Chinchillas, like guinea pigs, are no mischievous little rodents; they are lovable, gentle, and easy to tame. They are also both strict herbivores, so their diets should not contain foods of animal origin. However, their nutritional needs differ; in fact, their needs in lipids, carbohydrates, proteins, minerals, and vitamins are specific to each species. Thus, an error in the choice of diet can lead to many disorders.
Therefore, you should not be giving your chinchilla the same overall diet as the guinea pig. On the other hand, you should offer your small mammal certain foods that the guinea pig also eats, such as hay, certain vegetables, and leafy greens. However, commercial pellets made for guinea pigs are off-limits for chinchillas due to their different formulation. For example, the guinea pig has an increased need for vitamin C, so its pellets are supplemented accordingly. Chinchillas, on the other hand, do not need this additional vitamin C intake.
What Is the Best Chinchilla Diet?
Your little South American rodent’s gut may be particularly long for an animal of its size, but this rodent should not eat just any food. Its strict diet must meet its monogastric herbivore characteristics. Indeed, the chinchilla’s digestive system is very similar to that of animals in arid desert areas, especially its urinary system. It has a digestive system of over 3 meters, which allows it to process fibers very well and digest cellulose.
However, its very long digestive tract remains fragile: the balance of the microbial flora is vital to assimilating cellulose. Therefore, to preserve its intestinal flora, the chinchilla must eat a diet low in fats, minerals, and sugars, rich in fiber, and avoid any sudden change in diet. It also requires a significant intake of vegetable proteins, essential for its health.
Moreover, this endearing little mammal has teeth that grow continuously throughout its life. This allows him to eat foods high in fiber but very abrasive. Its diet must, therefore, consist of rough vegetation, and the best source is hay, which you must offer in unlimited quantities.
You can supplement their diet with fresh green vegetables, such as dark lettuce, which is high in fiber and water.
Commercial pellet foods specially designed for chinchillas may also be offered, but only in limited quantities, one to two tablespoons per day. This is because this food is high in calories, protein, and fat, which is perfect for a growing baby or lactating female but not for an adult chinchilla.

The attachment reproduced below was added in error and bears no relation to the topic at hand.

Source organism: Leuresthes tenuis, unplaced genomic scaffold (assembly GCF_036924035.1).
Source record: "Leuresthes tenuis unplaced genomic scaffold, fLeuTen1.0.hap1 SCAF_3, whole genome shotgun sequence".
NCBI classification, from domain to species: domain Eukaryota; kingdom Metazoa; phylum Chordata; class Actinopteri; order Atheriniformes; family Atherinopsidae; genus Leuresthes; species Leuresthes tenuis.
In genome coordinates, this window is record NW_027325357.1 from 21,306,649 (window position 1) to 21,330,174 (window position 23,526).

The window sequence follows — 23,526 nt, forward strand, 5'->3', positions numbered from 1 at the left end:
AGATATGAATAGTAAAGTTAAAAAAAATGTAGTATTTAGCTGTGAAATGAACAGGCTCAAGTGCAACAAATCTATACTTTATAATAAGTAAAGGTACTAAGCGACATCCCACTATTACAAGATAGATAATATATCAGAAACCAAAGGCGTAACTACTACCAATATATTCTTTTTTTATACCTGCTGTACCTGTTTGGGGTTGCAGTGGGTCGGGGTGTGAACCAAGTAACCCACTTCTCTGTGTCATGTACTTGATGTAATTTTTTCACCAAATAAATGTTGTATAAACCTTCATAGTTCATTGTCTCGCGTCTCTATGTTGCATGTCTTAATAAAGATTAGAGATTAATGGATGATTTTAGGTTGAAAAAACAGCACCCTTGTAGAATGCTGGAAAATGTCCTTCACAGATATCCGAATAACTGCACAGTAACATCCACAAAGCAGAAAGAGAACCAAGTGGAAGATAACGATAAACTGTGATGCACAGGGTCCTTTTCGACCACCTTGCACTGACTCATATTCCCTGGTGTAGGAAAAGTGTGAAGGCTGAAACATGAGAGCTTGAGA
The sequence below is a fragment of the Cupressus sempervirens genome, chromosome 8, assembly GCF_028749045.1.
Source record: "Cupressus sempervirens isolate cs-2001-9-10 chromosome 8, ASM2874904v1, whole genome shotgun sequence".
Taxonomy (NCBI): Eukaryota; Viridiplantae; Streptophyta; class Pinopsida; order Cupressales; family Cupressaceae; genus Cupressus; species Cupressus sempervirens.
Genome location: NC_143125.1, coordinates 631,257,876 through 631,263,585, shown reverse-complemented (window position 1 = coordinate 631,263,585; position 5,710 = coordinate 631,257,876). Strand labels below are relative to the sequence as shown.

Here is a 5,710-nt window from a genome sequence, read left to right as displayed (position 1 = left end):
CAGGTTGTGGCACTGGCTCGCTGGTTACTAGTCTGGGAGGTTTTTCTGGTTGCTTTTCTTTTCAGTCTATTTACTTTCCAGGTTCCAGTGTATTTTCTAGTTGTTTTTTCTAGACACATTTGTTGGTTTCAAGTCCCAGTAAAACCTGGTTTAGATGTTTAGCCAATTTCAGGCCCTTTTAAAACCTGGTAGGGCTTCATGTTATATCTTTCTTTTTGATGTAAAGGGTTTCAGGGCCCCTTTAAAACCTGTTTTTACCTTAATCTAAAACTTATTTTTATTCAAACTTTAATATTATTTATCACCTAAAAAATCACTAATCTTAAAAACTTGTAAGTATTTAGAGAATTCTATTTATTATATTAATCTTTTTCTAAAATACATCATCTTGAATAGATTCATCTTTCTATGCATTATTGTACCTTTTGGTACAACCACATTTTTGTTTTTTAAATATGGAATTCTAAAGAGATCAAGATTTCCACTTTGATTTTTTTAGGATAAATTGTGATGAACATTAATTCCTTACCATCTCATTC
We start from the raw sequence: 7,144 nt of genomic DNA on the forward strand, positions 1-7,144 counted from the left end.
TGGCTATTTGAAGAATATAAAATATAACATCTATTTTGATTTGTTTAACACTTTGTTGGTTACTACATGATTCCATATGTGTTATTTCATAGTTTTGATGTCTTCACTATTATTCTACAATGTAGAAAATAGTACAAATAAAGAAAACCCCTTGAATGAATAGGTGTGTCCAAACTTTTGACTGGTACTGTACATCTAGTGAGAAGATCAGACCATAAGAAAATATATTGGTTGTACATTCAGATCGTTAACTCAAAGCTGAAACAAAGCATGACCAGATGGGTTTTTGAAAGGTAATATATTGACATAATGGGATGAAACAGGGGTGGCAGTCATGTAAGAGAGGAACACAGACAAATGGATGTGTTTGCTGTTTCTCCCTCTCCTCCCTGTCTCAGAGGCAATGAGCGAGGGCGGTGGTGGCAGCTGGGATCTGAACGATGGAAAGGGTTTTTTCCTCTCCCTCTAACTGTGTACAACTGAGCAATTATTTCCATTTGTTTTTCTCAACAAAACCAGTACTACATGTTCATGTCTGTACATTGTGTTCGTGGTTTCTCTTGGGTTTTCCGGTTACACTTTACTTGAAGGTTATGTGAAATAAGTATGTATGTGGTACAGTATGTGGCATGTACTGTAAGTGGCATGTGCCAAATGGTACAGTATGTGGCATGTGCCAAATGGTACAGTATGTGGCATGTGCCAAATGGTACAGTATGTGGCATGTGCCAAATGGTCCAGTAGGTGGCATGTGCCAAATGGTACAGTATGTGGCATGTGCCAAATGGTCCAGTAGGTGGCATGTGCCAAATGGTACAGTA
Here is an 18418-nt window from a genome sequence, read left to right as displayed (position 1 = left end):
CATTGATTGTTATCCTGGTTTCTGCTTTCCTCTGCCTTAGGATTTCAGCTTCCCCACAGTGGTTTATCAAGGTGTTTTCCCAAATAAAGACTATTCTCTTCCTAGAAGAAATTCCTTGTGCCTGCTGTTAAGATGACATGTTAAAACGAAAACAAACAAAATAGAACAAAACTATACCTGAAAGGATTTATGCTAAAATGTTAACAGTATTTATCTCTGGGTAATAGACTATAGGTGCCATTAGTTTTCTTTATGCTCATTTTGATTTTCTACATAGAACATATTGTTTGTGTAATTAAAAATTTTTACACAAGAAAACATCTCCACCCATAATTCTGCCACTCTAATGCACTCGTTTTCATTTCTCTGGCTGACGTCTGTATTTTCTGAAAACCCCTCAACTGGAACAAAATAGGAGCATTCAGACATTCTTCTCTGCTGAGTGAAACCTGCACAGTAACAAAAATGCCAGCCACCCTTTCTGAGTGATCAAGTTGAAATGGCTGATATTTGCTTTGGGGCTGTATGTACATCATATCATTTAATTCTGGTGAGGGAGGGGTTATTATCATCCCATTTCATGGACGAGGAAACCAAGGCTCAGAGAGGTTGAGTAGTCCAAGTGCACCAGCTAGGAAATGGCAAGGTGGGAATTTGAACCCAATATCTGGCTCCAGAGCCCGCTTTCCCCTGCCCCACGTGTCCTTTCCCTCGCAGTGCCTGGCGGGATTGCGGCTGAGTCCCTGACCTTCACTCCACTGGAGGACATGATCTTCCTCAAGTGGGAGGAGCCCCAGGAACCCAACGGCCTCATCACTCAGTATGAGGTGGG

What Foods Should You Avoid Giving a Chinchilla?
The chinchilla’s gastrointestinal system is designed to handle foods high in fiber, not foods high in fat or sugar. So, please don’t give your chinchilla treats such as dried fruits, nuts, and seeds, as they are not easily digested and can damage their teeth. Pieces of bread and cereals should also be avoided.
If you want to give your rodent a healthy little treat, give it a branch from a fruit tree, such as an apple or pear tree (if you’re lucky enough to have one in your yard!). This will promote chewing and wear and tear on your little companion’s teeth. On the other hand, avoid branches of cherry, cedar, plum, or redwood, which are toxic to these rodents. If in doubt, do not hesitate to seek advice from your veterinarian.
What Are the Problems Associated with a Poor Diet?
What are the health problems associated with a poorly adapted diet for chinchillas?
A chinchilla whose diet consists mainly of commercial pellets and not enough hay will not be able to wear down its teeth enough; remember that these are growing continuously. Thus, teeth not worn enough will cause severe pain when chewing because the upper teeth collide with the lower ones.
In addition, if the chinchilla consumes too many pellets and treats, it risks becoming obese, leading to this small rodent’s premature death. On the other hand, too many green vegetables can also lead to problems like diarrhea. That’s why only 10% of your chinchilla’s diet should include leafy greens and herbs.
Finally, be aware that chinchillas cannot vomit; thus, small or hard foods such as dried fruits, nuts, seeds, or raisins can get stuck in the back of the mouth or esophagus, causing salivation, nausea, lack of appetite, and possible respiratory problems. A veterinarian should examine chinchillas showing these signs immediately to remove lodged foods.
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Chinchillas may share similar characteristics with guinea pigs but cannot share the same food bowl. Hay and fresh green vegetables are not a problem, but commercial pellets intended for guinea pigs should be avoided.
On the other hand, feeding your chinchilla well will give you many years to enjoy his company: a pet chinchilla on a strict and adapted diet can live twenty years, compared to about six years of life expectancy for wild chinchillas.
- You may also want to read: Can Chinchillas Eat Rabbit Food? What You Need to Know
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